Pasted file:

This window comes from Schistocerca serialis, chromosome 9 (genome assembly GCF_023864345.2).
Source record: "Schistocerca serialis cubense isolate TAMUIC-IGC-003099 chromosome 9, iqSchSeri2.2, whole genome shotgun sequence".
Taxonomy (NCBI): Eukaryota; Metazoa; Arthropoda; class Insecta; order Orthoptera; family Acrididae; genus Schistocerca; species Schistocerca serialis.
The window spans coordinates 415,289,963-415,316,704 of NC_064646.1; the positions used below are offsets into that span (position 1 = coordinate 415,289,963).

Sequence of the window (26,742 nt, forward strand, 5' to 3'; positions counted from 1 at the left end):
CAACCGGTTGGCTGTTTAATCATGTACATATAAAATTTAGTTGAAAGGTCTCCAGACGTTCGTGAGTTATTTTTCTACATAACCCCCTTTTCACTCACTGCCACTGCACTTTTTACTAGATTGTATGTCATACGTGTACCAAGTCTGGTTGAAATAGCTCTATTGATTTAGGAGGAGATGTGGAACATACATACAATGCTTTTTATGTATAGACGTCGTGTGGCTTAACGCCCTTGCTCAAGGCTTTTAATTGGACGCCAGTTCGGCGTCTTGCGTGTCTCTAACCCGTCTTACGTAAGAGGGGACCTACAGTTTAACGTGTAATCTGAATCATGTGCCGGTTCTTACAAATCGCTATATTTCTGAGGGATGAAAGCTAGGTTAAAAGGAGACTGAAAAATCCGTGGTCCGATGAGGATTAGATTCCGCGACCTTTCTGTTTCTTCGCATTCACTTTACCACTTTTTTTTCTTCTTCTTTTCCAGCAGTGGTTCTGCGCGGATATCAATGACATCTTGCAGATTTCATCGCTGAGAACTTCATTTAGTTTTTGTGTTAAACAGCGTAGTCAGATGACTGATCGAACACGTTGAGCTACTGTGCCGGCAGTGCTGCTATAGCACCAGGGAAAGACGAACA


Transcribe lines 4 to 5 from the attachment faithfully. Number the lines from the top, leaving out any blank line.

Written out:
The window spans coordinates 415,289,963-415,316,704 of NC_064646.1; the positions used below are offsets into that span (position 1 = coordinate 415,289,963).

Sequence of the window (26,742 nt, forward strand, 5' to 3'; positions counted from 1 at the left end):